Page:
To return to that Kissinger quote, because of the actions of half a century of recklessness on the part of the ruling elites, the UK in particular – and increasingly the western empire as a whole – no longer controls the food with which to control the people, nor does it control the energy with which to control its continents (mostly Europe and North America).  But it does, for the immediate future, still control the money… although even this has been in decline since the 2008 crash.  It is surely only a matter of time before we discover to our cost that without the energy and resources to back it up, the money on its own is close to worthless.  As Tim Morgan writes:

“… we’re living in a fantasy world in which, whilst economic inflexion is disregarded, no potential harm is seen in the growing quantum and worsening risk-profile of credit in a borrowing-addicted economy.  Few (if any) observers have, for instance, recognized the obvious connection between ‘growth’ of $675bn (2.5%) in the US economy during 2023 and the $2.1tn (8.8%) fiscal deficit which alone made this ‘growth’ possible.

“If we look at the propositions put forward by even the most sober of governments, everyone seems to promise ‘growth’, but nobody has any idea about how to deliver it without ramping up public and private debt.”

Most of the countries of the world are now actively seeking a way out, with the BRICS trading system emerging as a serious alternative to the fiat dollar system.  With the Saudis abandoning their commitment to a dollar monopoly on oil sales, and with many world leaders and business people chastened by the sanctions and confiscations applied to Russians in Europe, London and New York, countries like the UK, which has been far too focused on “financial services” to the detriment of the wider economy, are bound to face a serious reckoning in which they will be asked to pay the full price for the food, energy, resources and manufactured imports that they have thus far taken for granted.

Even this week we have seen the first AAA-rated derivatives (the ones which blew up the system in 2008) going bad, with some investors losing everything.  Unsurprising in its way, the fund was based upon the interest on loans given to UK shopping malls… malls whose shops have been closing in droves because of unaffordable rents and business taxes.  But also, a harbinger of things to come, since all debt is ultimately connected to a real economy which is going backward.  So that, as businesses and individuals in the real economy can no longer afford the purchases, rents, and repayments, it is only a matter of time before the entire house of cards comes tumbling down… after which we will get to see whether negative interest rates can work.  More importantly though, after the coming crash, nobody in the wider world will be in a hurry to exchange real goods for our funny money.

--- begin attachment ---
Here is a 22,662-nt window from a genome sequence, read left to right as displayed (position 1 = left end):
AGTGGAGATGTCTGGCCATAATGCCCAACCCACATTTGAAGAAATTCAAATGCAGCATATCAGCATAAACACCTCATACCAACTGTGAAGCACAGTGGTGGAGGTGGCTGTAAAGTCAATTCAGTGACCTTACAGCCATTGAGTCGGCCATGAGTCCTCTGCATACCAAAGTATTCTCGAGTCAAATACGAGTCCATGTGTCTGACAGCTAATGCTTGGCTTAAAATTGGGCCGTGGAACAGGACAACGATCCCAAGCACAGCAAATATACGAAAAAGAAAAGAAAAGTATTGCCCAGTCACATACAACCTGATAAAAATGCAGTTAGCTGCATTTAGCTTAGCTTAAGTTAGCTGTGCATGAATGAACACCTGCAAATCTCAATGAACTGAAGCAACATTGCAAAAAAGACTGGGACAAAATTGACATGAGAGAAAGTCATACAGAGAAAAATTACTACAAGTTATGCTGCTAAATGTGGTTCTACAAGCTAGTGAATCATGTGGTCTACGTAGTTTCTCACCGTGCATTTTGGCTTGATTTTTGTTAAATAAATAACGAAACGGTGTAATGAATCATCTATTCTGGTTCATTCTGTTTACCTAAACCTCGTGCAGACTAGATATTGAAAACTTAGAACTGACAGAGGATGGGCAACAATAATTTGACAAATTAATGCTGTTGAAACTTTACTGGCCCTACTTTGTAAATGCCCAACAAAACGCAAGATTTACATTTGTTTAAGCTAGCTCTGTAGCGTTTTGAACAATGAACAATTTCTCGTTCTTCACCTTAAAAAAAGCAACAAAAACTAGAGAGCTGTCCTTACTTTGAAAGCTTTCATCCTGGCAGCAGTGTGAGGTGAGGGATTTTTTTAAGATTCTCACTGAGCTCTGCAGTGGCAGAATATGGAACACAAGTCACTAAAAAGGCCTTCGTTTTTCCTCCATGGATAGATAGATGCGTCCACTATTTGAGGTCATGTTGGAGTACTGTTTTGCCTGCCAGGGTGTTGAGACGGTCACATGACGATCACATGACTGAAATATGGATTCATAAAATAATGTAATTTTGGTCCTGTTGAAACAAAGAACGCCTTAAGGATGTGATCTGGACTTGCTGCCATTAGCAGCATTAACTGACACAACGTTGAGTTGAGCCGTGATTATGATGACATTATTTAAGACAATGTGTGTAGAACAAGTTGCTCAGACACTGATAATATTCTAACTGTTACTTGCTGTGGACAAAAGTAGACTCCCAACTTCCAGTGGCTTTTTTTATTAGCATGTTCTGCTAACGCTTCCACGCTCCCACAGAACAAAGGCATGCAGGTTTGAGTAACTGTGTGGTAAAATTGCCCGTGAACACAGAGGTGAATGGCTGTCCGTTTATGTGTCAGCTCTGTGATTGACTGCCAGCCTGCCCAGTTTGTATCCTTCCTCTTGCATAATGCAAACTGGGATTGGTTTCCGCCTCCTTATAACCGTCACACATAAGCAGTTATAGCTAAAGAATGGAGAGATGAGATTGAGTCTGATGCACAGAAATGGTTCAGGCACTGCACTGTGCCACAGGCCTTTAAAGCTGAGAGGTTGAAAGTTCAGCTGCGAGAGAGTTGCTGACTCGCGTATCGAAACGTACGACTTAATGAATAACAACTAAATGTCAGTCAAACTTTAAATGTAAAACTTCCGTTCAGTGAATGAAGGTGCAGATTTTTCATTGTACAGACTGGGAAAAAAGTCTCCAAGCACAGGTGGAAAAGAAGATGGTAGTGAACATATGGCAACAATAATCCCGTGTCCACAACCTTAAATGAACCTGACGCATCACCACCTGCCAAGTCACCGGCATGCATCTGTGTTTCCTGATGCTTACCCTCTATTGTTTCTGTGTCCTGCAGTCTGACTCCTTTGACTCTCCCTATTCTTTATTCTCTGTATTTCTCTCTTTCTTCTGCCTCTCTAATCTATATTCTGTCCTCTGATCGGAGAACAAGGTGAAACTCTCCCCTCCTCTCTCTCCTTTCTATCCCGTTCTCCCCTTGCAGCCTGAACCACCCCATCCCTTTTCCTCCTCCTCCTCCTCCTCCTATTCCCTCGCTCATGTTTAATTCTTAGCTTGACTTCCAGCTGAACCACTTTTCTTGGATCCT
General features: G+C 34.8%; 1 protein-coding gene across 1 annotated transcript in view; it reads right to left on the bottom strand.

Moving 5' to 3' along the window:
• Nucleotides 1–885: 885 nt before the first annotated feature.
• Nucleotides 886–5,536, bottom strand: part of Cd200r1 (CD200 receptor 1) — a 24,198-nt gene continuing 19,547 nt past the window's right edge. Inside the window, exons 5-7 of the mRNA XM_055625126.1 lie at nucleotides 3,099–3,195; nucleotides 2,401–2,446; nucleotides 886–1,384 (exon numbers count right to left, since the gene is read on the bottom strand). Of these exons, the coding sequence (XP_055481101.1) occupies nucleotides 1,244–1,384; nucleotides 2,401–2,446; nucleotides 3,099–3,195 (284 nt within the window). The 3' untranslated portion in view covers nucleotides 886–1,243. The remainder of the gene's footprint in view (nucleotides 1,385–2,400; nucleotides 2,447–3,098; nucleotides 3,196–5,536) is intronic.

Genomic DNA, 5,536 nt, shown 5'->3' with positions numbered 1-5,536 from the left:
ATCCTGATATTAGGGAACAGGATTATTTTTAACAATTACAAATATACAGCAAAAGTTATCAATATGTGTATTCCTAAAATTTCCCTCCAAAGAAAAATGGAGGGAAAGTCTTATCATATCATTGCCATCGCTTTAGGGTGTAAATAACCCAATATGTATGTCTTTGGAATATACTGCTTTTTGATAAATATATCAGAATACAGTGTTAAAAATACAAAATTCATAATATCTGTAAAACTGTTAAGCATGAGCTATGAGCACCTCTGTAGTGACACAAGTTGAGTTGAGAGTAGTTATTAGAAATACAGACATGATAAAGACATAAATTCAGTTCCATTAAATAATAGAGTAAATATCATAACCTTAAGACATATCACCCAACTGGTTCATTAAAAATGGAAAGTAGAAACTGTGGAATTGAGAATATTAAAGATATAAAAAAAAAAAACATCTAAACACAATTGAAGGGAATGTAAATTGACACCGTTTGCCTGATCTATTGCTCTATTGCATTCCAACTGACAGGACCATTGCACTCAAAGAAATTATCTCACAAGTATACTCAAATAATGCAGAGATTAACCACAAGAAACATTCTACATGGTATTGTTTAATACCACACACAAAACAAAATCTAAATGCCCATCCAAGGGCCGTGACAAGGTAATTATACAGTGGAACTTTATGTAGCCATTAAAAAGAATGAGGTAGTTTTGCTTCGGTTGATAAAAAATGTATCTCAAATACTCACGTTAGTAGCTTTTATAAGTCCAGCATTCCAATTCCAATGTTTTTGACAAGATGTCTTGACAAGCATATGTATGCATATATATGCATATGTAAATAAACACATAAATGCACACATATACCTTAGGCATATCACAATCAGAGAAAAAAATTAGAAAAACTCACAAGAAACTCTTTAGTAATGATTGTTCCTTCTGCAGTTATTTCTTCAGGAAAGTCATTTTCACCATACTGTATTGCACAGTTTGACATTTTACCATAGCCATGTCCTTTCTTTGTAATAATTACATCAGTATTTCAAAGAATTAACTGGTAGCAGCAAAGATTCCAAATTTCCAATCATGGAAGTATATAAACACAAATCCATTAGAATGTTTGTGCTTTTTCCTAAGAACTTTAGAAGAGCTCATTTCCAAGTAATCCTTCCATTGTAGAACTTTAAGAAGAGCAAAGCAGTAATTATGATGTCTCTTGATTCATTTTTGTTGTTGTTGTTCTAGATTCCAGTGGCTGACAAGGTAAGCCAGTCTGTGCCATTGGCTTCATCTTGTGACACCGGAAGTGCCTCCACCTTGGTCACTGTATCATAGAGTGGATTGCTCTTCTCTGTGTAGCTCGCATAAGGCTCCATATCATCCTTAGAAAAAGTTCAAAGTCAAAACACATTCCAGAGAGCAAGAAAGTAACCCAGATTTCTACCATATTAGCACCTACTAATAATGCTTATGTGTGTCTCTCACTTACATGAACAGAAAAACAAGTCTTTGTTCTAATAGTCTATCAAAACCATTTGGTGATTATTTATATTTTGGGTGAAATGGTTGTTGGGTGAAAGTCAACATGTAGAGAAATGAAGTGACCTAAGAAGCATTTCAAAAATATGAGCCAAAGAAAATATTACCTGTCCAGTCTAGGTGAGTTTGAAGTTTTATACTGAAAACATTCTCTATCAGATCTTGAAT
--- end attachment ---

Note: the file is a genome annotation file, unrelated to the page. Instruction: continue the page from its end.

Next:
If we manage to avoid nuclear Armageddon – which, given the USA’s neocon leadership, is far from certain – it will be the BRICS who come out controlling the food, the energy, and the money.  But hardly anyone in the western political class is prepared even to mitigate the ensuing shock.  Indeed, in the UK, we are allowing fundamental steel, transport, agricultural land, and energy to close despite having no idea from where we will replace it… just the vain hope that our increasingly discredited currency will continue to buy it from elsewhere… making the political elite the real threat to our security.

As you made it to the end…

you might consider supporting The Consciousness of Sheep.  There are seven ways in which you could help me continue my work.  First – and easiest by far – please share and like this article on social media.  Second follow my page on FacebookThird follow my channel on YouTubeFourth, sign up for my monthly e-mail digest to ensure you do not miss my posts, and to stay up to date with news about Energy, Environment and Economy more broadly.  Fifth, if you enjoy reading my work and feel able, please leave a tip. Sixth, buy one or more of my publications. Seventh, support me on Patreon.

Check Also

A world without growth

In a world without growth, old evils which we thought we had overcome will begin to return.